Then the next question came “Shouldn’t I know what Freedom is?” I had no answer to what freedom was.

I mean, I felt free, I thought I was free, but I didn’t know what Freedom was.

That got me opening up books, reading about the Declaration of Independence. What were were fighting for, what were we fighting against, what were we trying to achieve.  I began to research history and the more I learned the more I discovered that I didn’t know. There’s at least 4,000 years of recorded human history and billions of people, each with their own unique story. Whatever you think you know of history, I assure you, you don’t know enough.

One day, I decided I wanted to go somewhere outside the country. Whether Paris, London, or Madrid, well, that was a white person’s problem, meaning, I couldn’t afford that.

I did have family in Nicaragua and decided to go there.

Going back to the Blanco ancestral home was an experience on its own, and as anybody who’s been to a third world country, whether military or missionary can attest, you come back with a newfound respect for the United States. But I took it one step further. I lived like they did. I was completely immersed with no U.S. citizens to talk to. I came back with the ability to speak Spanish, to know what it’s like to live without hot water and with random blackouts. I saw poverty, real poverty, not the U.S. image of poverty. I saw with my own eyes just how bad things can be and learned that things could be much worse.

Yet, everywhere I went, people were proud of their country.

Since then I’ve taken a real interest in people from other countries. Whenever I meet immigrants, I take a genuine interest in them and their homeland. The stories are different, but they have one commonality, they still love their country but wouldn’t trade their U.S. citizenship to be back home.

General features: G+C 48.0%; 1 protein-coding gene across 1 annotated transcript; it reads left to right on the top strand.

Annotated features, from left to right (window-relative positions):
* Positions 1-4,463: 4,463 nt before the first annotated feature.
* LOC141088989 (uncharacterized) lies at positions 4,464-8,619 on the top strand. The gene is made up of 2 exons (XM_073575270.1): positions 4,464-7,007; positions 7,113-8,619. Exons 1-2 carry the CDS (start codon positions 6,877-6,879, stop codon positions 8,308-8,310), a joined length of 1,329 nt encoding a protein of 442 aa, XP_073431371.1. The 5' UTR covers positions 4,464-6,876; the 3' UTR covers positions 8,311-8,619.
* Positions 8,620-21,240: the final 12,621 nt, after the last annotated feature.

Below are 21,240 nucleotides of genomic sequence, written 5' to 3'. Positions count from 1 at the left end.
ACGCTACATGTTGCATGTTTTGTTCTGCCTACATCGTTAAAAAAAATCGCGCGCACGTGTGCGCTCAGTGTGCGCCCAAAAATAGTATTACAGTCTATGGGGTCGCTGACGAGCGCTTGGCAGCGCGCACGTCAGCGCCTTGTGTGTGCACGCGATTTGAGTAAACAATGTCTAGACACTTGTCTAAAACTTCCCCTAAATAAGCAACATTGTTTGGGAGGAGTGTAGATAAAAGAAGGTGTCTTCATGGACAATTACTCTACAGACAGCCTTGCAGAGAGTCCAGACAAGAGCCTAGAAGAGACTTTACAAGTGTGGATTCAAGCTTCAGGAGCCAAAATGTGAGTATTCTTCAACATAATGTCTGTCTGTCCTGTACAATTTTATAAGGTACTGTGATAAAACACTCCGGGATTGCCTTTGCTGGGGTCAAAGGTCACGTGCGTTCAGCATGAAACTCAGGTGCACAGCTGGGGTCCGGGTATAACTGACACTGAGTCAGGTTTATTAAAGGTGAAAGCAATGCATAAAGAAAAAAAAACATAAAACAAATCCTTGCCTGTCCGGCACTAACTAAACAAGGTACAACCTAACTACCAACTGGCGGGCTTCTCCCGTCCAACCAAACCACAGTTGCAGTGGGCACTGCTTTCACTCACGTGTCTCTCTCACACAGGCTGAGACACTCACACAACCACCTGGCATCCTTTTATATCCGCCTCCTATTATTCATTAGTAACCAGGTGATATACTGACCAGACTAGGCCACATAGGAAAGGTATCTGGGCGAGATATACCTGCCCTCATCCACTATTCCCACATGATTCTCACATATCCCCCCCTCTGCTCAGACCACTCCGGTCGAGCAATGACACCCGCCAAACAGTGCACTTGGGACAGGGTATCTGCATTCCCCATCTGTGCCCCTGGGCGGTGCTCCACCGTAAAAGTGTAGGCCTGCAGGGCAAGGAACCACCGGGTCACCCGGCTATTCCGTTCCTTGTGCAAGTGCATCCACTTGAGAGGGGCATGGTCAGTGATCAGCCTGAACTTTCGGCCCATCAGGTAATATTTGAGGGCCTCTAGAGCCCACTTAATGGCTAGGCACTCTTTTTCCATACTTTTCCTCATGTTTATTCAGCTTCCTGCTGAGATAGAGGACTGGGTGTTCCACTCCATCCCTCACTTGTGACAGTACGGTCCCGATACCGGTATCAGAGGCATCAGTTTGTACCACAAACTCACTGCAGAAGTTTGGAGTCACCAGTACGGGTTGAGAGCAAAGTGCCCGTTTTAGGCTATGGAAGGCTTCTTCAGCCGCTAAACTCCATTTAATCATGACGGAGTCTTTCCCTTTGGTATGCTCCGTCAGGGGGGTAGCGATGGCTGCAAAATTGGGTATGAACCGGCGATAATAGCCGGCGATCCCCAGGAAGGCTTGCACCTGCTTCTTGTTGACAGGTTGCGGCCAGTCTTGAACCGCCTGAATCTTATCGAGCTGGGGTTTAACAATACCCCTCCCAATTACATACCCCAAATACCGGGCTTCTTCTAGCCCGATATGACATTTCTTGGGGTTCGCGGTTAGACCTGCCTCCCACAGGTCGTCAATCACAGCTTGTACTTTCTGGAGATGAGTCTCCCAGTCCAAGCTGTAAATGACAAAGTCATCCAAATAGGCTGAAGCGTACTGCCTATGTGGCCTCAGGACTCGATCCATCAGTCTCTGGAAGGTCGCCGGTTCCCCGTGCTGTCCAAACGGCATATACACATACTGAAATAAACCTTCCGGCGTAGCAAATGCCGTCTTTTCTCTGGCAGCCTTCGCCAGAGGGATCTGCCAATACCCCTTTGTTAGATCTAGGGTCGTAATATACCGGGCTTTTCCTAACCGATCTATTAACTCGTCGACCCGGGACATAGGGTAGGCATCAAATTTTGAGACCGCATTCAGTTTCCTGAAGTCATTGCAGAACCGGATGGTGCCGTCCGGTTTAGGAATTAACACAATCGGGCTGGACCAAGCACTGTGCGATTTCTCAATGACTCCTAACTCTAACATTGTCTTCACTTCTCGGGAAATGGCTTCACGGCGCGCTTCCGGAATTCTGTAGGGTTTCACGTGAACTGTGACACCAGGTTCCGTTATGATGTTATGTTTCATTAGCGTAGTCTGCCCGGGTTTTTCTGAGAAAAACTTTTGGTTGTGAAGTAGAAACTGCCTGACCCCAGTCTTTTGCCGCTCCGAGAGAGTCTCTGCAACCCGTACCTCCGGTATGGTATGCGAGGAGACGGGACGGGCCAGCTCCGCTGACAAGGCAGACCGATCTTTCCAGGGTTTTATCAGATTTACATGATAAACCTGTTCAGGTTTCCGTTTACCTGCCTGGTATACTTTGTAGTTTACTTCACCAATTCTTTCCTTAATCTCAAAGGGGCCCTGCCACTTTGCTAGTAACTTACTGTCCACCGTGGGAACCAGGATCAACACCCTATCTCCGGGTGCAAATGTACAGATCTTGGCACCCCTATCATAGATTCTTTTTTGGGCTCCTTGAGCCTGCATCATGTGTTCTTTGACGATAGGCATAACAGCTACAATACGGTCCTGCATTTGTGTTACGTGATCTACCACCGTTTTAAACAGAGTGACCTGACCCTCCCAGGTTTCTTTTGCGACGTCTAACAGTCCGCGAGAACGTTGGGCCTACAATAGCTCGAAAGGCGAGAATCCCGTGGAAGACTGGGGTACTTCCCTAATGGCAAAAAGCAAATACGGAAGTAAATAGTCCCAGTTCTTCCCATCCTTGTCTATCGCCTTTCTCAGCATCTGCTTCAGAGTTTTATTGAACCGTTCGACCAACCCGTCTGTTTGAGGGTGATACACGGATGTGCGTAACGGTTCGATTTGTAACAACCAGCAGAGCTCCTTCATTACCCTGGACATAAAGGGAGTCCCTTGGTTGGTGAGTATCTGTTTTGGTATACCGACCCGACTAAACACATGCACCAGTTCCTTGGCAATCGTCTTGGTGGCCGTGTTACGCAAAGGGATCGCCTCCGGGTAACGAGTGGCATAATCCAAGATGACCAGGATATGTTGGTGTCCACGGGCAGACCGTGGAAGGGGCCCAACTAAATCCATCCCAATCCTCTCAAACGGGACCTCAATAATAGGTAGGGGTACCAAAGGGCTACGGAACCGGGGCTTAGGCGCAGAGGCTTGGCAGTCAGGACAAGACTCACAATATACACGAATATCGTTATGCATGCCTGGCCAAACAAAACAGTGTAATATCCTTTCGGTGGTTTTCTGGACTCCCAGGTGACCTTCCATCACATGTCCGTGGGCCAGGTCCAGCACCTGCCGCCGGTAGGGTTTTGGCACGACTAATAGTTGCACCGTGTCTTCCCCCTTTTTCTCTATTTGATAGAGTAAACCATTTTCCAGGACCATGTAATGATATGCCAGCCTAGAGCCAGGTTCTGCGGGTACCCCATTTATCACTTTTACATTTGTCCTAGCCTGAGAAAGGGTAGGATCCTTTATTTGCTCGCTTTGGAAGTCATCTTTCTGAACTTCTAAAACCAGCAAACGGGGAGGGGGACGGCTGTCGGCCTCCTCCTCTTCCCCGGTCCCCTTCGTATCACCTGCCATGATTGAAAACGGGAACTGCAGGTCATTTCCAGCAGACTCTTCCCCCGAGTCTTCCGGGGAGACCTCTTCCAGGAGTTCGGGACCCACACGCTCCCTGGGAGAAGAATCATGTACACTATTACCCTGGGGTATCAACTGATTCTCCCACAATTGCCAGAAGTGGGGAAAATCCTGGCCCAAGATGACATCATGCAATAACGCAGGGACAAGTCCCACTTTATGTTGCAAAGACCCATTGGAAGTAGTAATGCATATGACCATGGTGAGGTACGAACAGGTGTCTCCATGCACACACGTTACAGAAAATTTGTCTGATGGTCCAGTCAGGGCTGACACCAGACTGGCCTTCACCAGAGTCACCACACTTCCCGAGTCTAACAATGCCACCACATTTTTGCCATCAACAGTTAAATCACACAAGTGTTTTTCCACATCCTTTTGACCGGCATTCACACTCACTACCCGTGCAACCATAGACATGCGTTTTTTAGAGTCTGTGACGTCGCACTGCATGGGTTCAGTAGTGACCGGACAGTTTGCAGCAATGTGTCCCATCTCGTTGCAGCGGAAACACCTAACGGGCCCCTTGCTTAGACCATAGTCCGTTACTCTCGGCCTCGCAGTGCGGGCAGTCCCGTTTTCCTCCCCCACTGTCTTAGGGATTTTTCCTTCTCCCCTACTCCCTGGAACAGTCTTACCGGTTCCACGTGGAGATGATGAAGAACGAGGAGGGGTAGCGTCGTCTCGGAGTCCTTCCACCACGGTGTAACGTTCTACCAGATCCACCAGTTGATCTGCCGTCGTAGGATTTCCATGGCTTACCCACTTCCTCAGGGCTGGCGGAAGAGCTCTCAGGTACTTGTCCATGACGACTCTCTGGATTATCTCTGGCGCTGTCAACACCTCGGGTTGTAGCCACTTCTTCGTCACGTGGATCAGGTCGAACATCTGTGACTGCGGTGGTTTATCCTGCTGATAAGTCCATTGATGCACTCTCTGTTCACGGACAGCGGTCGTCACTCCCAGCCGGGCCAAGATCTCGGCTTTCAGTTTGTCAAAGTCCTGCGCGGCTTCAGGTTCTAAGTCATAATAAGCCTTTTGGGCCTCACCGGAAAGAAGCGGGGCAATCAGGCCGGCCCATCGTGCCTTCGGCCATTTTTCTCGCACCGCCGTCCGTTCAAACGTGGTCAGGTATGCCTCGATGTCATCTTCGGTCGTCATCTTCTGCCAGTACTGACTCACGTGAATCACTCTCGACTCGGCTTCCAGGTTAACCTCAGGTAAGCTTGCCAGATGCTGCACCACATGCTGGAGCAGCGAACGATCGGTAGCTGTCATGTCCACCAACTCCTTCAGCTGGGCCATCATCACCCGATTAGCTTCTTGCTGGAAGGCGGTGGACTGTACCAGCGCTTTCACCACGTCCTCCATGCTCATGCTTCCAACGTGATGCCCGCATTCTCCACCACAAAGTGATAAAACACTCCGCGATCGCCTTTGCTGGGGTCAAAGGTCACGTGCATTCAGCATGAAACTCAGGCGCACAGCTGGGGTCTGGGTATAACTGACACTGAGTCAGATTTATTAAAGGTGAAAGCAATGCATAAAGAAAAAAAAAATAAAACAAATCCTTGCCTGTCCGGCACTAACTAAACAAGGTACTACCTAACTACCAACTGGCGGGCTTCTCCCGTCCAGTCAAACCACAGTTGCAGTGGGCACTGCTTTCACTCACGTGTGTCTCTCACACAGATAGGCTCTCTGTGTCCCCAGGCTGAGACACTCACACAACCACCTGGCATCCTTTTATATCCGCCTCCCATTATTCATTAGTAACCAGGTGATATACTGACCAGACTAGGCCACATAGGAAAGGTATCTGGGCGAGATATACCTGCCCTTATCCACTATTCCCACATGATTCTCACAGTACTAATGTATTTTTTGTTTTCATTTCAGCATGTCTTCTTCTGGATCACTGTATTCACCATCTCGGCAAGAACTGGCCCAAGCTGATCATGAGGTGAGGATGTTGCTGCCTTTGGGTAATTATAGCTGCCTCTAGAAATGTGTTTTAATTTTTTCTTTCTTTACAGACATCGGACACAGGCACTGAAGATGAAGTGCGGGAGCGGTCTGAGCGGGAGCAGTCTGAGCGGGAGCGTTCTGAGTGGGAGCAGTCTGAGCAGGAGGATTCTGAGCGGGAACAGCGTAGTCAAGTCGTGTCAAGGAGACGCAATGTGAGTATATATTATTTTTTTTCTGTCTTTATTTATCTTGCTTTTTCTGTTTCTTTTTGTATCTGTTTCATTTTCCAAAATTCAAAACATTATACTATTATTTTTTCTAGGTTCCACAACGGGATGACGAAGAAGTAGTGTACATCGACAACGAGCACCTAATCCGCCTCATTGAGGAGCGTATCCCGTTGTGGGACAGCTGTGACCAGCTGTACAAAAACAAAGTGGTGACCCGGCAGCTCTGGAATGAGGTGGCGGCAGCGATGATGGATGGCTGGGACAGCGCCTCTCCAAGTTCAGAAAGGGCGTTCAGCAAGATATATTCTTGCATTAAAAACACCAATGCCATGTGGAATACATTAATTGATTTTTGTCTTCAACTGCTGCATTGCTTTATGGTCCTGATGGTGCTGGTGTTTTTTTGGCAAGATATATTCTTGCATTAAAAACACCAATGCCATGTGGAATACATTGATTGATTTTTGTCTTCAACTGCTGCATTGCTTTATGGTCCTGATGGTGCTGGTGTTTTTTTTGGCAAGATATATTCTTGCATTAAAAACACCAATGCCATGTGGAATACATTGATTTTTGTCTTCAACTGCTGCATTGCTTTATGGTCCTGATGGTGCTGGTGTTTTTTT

The people who do the most bashing of the United States are people who were born here and never left the country to see what else is out there.

The only place it’s cool to hate the country you are from is here, in the United States. The rest of the world doesn’t respect U.S. Citizens who hate the United States, they think they are stupid and untrustworthy.

I have a saying- “Latinos hate socialism because they’ve already lived through it, white liberals love socialism because they never have.” It’s amazing watching a Venezuelan talk about what life was like for him under socialism while a white liberal roll their eyes as if they know more about it than he does.

In order to support socialism, one needs to not think of all the things they would have to trade in to receive a bowl of rice.

One needs the uncanny ability to ignore the people who have already experienced it. To be so selfish in their expectations without ever asking how that government they expect to provide everything to everyone won’t ultimately turn tyrannical.

There’s plenty of immigrants where ever you live, take the time to talk to them. We have two ears and one mouth, and there’s a reason for that.

Continue to Part 3

Go to Part 1